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Tuesday, June 28, 2011

Westside High grad completes special program at MIT

Houston native Kevin Rustagi will graduate from MIT this year with not only a degree in mechanical engineering, but also some additional preparation for the business environment.

Rustagi, who graduated from Westside High in 2007, is one of 10 MIT students this year to earn a "Certificate of Engineering Leadership" from the Bernard M. Gordon-MIT Engineering Leadership Program. The program aims to address a problem that spokesperson Bruce Mendelsohn describes this way: "Quite frankly, MIT students are renowned for being super-smart, but not quite as well-known for their ability to work productively and effectively in teams."

Mendelsohn says the program's exercises helped Rustagi and others to sculpt the "raw leadership talent" they displayed when they began the program. The "leadership labs" had students addressing a range of workplace issues, from dealing with different kinds of bosses to making effective, brief pitches for their ideas.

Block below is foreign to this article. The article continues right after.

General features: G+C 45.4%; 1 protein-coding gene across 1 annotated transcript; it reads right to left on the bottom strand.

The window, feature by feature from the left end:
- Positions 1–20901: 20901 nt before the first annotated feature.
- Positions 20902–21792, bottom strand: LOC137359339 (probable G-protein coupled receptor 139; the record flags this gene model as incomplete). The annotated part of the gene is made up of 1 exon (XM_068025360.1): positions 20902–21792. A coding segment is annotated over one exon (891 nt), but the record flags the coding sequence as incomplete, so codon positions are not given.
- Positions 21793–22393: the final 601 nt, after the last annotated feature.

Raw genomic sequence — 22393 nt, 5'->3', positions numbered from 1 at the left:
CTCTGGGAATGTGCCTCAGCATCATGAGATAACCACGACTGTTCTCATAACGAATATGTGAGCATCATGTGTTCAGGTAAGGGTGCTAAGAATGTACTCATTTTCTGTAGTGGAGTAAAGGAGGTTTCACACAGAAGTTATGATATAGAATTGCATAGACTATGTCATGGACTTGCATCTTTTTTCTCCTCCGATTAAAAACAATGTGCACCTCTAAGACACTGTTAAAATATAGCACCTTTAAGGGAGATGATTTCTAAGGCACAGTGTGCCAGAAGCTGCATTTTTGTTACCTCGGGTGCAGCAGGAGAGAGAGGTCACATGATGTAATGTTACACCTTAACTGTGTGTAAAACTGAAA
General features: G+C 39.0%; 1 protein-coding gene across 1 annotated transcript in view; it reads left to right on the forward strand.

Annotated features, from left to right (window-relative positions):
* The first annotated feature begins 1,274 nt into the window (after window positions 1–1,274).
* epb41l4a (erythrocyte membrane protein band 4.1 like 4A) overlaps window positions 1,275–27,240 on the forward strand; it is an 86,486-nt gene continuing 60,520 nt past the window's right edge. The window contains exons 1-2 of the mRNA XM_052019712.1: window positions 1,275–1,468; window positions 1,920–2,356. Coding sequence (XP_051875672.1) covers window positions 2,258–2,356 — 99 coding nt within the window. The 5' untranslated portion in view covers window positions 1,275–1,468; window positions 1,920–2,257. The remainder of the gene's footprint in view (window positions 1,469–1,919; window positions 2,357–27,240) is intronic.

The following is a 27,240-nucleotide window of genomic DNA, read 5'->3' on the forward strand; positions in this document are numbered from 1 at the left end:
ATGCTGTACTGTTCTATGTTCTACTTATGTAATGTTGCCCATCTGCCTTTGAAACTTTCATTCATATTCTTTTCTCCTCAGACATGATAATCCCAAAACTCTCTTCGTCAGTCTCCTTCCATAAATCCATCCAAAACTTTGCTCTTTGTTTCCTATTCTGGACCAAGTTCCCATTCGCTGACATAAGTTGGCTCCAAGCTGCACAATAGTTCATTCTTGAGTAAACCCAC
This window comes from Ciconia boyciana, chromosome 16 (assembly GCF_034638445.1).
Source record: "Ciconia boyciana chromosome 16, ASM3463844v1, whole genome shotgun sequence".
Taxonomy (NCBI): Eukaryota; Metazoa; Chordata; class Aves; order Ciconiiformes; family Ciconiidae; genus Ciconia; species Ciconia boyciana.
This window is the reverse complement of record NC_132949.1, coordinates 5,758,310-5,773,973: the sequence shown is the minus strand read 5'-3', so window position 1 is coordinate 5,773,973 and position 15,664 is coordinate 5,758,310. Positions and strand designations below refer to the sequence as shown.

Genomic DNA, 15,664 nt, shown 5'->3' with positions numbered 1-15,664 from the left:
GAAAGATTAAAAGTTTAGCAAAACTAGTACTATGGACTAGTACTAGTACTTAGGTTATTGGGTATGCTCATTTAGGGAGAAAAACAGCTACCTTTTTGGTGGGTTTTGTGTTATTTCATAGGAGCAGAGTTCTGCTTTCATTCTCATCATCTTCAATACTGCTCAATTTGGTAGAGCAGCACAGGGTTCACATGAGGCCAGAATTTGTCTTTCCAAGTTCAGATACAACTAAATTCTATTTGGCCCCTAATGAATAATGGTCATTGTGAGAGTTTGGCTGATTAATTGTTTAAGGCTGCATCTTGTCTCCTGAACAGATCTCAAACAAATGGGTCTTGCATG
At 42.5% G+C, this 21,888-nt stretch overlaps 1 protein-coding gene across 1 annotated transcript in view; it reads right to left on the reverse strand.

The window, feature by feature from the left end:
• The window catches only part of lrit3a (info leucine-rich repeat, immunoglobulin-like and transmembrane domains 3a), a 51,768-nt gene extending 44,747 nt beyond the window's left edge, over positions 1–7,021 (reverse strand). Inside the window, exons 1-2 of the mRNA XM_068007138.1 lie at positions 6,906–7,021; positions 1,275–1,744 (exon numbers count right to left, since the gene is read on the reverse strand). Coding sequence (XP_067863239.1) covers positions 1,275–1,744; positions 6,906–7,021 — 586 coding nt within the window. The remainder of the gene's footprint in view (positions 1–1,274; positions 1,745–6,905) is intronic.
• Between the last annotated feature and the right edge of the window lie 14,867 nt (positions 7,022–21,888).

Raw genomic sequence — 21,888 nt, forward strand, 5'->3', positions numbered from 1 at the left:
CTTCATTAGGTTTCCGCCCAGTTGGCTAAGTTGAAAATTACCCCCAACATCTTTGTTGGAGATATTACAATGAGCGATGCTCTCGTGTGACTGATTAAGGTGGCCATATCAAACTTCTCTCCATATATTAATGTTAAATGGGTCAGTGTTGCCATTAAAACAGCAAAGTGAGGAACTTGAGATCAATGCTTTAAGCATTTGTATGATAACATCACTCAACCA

The course exists, Mendelsohn adds, because management and leadership roles in the engineering field aren't always the same as those in other industries. "Engineers aren't sitting in their ivory tower -- they need to get down to the shop floor and not only work with, but communicate effectively with, the people who are building these things."
Rustagi has been accepted into Stanford Business School, where he plans to pursue his MBA. But first, he and fellow MIT students Eddie Obropta and Gihan Amarasiriwardena will be working on a startup called Cartesian Brand. The company creates dress shirts that aim to be more comfortable than typical business attire, by drawing on the materials and design elements of athletic wear.

"The shirts are something we hope can bring engineering and innovation to bear on an industry often overlooked," Rustagi says. He thinks this will immediately require him to draw on what he learned from the engineering-leadership program: "Something we work on is leading teams in the midst of change and ambiguity to attain a clear and deliverable vision," he says.
Interview With Kevin Rustagi part 1

Interview part 2

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